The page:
Pain is complex and there are many facets to it. Here are a few things that may help. But do what you need to in order to minimize pain rather than toughing it out because pain isn’t good for you.
- Pain may be fixed and stabbing (usually nerve pain) or throbbing and movable. Try to figure out the nature of your pain, what makes it better or worse, how many inches into your body it is found and how broad the area is and whether it radiates. Is it better or worse with heat? In Chinese medicine we do not use ice, which we believe only suppresses the pain but we do use cooling medicinal herbs that help release the pain at the skin level.
- If you are told to use a liniment or dit dat jiao formula, apply it frequently because it moves blood, reduces inflammation and can reduce pain.
- If you have sciatica that goes into a flare, or pain down the side of your leg, take a lancet or sterile needle and prick the lower outside corner of your little toenail. Massage it first and then push out 2 or 3 drops of blood. This can help bring pain down from the nerve.
- Back pain benefits from decompressing the spine. Lying head down on an inversion table, a sit-up bench or an ironing board that is propped up at one end for 15 minutes once or twice daily can help.
- Lying on two tennis balls stuck in a sock, with one on either side of the spine can move bones and get between muscles to relieve back pain, neck pain or sciatica. Place the balls a bit above or below the area of main spasm and ease into the balls. After a while, move your body or the balls into the main area. Use what feels right and go slowly to use gravity and your body weight.
- Sleep 8 hours a night. In the 1920s the average American slept 9 hours a night. We have not evolved physically since then, instead we allow artificial light and activities to distract us from sleep. Lack of sleep leads to high cortisol which magnifies pain and weight gain which stresses the back and joints. Sleeping in a dark room or with a blindfold is more beneficial.
- Exercise regularly to produce endorphins, strengthen muscles that can pull out causing pain. Swimming usually will not stress the body as much because gravity is reduced. Strength training is important to build muscles. Stretching helps the body recover. Intentional exercise like qi gong or yoga uses the mind and spirit to grow the body and may be the best way to begin if pain makes most exercise too much. Don’t force yourself to go too far, even if the workout seems wimpy. Push only a centimeter or so beyond your limit. Strengthen core muscles for lumbar pain, but go slow.
- Listen to your body. Pain has both physical and emotional components and emotions produce chemical changes which can make pain worse. You may not be able to make changes to your physical condition but you can affect how you react to, and perceive the pain.
- Distraction helps relieve pain. According to gate theory, you don’t feel pain when the large nerve fibers are being stimiulated withi lesser pain or pressure. Acupuncture, or even pressing your fingernail into your thumb stimulates large diameter nerve fibers that inhibit pain.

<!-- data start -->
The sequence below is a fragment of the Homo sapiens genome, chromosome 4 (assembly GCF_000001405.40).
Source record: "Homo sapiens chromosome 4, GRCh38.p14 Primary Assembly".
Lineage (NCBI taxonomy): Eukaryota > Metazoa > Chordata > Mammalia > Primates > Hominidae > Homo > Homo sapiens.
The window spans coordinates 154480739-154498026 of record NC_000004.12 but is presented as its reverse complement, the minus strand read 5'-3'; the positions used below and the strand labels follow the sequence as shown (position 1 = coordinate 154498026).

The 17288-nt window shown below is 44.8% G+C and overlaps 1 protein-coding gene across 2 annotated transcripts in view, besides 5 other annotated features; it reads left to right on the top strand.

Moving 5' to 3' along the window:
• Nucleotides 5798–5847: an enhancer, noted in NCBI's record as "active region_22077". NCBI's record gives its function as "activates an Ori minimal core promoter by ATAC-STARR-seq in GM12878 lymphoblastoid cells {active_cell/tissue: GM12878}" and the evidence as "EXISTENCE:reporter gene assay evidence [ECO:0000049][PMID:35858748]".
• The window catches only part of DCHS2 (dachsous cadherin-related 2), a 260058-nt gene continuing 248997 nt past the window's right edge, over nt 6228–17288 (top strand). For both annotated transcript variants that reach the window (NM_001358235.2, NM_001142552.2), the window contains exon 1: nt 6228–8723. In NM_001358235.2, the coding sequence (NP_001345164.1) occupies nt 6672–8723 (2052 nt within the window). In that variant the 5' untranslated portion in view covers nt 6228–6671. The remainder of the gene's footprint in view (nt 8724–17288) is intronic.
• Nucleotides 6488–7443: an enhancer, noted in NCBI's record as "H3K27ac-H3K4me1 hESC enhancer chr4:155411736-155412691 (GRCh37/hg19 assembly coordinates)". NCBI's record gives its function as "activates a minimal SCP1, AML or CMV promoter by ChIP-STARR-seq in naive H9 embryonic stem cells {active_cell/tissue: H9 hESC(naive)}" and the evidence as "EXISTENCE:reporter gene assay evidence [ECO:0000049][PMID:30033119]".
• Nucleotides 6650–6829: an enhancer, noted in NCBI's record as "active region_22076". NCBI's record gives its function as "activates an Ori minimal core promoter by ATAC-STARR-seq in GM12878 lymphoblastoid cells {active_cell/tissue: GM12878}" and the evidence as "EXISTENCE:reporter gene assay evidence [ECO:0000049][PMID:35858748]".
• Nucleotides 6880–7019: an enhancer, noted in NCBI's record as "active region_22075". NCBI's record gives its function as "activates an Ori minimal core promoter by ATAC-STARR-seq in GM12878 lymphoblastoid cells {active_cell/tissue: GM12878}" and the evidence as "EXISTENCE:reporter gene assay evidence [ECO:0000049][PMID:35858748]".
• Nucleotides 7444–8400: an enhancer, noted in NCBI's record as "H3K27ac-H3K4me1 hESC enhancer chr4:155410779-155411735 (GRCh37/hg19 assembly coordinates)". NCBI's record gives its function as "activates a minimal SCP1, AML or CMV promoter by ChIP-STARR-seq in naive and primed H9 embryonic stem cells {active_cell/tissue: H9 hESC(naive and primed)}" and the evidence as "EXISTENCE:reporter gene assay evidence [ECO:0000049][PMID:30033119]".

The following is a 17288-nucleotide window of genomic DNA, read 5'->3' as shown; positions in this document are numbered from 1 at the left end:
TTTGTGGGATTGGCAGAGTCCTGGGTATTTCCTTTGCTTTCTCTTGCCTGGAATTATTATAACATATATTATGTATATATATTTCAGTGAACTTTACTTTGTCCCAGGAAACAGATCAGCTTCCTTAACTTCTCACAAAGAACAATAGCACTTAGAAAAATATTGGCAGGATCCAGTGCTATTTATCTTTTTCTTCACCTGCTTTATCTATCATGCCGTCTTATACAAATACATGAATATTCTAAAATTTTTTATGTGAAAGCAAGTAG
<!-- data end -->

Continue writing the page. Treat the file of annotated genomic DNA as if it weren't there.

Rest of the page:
- Take fish oil, sufficient to get 1000 mg DHA, which is several capsules. This reduces inflammation which is a major issue with pain. It also makes your cell membranes more permeable to neurotransmitters involved with reducing pain. Fish oil alone has treated associated depression and some kinds of pain successfully.
- We are nearly all deficient in Vitamin D which affects pain and musculo-skeletal health. Without a blood test you can take up to 10,000 iu per day of Vitamin D3, which is a natural pro-hormone, unless you have scleroderma, lymphoma, parathyroid problems or abnormal calcium metabolism. Vitamin D comes from the sun, and sunscreen prevents it’s being made. Toxicity is rare.
- Keep your electrolytes up since pain can cause electrolyte imbalance in the kidneys (SIADH). Pain killers can also cause SIADH. Eat food with mineral salts and some fruit before workouts, and drink water but not too much.
- Magnesium has dropped by at least a third since the 70s in the food supply. It is used to make enzymes that bring neurotransmitters into the cells and treats spasm. (It also helps with insulin resistance, constipation and fertility) Take 800 mg in the more absorbable forms of Magnesium citrate, magnesium orotate, CALM or ionic magnesium. It is good to start with colloidal magnesium, which doesn’t taste good, starting at the suggested dosage and increasing by 3 drops a day every 3 days until your stools are loose. Then drop back 3 drops. (For flavored forms which are more dilute, increase by a quarter teaspoon.)
- Trace minerals are important. Use ionic minerals, sea salt, stinging nettles, and sea vegetables. Leafy greens and edible weeds are also good sources.
- Clean up your diet since a deficient diet can magnify pain. Look for fresh foods that come without labels- foods your great-grandmother would recognize as food. Eat real food, mostly vegetables and not too much.
- Have a genuine spiritual practice that allows you to get deep into your source. Prayer, meditation, yoga, qi gong and acupuncture center you.
- Be active in a community, where friends can support you. If you help others, your own problems will seem less draining. Don’t let pain define you.